In ancient times when I learned programming, memory was limited, the allocation of memory was static and linear, and there was no bounds checking, so understanding how memory is used was the key concept for a new programmer.
Learning assembler and reading "core" dumps to see what was going on in memory at the low level really helped in debugging Fortran programs. That awareness is still useful for applications where using a lot of memory is not feasible or efficient and for languages such as C that require deliberate memory management. Judging by the number of malware exploits and memory overflow fixes that are announced each month for popular systems, it's still a major issue.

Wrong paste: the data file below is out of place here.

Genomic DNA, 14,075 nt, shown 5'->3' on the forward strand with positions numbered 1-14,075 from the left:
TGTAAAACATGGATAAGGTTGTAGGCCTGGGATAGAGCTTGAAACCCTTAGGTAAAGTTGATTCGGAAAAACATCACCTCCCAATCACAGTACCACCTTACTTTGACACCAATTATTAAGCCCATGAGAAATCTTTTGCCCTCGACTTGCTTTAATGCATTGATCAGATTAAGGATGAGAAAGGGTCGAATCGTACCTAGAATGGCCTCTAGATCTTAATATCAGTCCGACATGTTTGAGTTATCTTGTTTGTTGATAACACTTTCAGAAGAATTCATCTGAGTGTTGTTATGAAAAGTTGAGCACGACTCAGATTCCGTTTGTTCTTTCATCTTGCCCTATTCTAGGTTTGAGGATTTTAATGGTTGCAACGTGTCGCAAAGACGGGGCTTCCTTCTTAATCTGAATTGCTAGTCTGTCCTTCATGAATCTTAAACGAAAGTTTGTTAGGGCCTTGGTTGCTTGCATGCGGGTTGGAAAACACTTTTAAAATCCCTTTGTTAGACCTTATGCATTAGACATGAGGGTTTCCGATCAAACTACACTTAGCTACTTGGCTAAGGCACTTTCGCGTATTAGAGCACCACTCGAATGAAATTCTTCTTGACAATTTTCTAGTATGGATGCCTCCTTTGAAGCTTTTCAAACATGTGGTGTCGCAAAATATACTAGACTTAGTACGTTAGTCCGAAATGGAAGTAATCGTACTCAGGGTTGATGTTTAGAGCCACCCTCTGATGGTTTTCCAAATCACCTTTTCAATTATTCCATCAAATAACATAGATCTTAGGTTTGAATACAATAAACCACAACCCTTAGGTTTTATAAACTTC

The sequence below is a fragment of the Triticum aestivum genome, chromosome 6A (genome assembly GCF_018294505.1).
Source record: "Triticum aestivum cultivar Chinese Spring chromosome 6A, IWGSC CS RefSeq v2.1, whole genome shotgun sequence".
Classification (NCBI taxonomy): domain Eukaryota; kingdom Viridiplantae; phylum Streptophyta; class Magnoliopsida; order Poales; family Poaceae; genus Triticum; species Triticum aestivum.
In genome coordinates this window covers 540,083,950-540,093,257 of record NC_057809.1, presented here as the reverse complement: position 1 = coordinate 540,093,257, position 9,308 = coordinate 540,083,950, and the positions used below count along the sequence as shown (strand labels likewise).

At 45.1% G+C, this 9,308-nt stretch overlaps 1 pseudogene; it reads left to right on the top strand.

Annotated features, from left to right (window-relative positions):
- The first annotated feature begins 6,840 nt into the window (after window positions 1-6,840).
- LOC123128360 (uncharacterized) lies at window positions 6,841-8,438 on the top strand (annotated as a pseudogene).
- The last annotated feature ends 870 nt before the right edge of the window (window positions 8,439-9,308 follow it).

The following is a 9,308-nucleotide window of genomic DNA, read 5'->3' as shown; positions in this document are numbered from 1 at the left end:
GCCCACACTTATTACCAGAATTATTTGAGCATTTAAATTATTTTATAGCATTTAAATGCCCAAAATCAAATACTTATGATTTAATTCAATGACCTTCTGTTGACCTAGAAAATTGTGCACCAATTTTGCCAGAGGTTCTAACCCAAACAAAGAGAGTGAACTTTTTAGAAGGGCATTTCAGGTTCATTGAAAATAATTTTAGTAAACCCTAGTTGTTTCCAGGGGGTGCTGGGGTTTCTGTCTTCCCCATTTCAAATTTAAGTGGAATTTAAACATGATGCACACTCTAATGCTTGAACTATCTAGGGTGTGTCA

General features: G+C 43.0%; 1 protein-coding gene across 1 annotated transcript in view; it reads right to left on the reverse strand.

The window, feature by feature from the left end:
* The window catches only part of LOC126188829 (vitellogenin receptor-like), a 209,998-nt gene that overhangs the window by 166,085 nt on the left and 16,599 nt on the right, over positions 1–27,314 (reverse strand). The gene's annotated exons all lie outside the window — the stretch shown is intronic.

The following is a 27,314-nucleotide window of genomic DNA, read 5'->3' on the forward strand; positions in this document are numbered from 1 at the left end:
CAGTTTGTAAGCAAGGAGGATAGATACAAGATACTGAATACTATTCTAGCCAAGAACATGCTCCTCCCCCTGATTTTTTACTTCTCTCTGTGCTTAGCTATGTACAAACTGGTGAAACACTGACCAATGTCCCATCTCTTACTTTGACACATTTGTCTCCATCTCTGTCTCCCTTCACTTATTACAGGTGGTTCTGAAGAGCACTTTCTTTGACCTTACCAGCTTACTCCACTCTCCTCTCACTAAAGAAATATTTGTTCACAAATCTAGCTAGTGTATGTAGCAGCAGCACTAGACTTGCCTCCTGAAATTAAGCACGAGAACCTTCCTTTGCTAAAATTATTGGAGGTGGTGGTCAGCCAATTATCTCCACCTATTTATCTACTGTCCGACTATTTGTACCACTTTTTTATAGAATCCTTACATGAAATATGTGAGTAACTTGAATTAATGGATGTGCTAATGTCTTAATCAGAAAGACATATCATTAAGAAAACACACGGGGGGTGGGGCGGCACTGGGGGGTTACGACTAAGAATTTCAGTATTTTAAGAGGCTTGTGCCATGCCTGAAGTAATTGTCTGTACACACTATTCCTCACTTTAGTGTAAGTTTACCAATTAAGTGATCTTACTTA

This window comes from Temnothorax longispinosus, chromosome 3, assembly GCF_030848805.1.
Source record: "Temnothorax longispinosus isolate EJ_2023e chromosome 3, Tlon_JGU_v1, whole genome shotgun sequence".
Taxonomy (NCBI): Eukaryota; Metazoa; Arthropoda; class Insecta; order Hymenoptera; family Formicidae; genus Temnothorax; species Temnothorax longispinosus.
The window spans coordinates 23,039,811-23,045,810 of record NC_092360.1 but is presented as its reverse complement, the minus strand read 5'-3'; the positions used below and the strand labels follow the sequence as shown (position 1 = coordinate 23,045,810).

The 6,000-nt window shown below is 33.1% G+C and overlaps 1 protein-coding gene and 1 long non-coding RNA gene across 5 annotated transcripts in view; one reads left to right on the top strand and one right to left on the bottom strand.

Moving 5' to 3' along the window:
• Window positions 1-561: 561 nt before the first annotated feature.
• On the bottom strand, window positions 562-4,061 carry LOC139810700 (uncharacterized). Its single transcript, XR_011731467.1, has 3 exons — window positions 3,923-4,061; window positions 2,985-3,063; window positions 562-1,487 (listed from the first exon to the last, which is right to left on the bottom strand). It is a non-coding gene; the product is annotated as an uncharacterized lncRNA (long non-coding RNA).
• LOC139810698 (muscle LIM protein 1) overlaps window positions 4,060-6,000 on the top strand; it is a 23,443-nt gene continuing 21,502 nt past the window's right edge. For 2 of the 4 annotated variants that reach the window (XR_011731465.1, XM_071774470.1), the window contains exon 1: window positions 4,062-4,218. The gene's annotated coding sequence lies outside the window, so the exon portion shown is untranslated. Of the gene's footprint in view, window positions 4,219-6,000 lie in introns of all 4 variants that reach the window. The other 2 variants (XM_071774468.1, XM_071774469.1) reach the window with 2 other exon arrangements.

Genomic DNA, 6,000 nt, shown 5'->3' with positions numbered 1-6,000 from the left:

So I agree that some exposure to assembler or C is useful for any serious programmer, and then go ahead and take advantage of languages that clean up after you and trap memory errors, in suitable applications (for some definition of suitable!).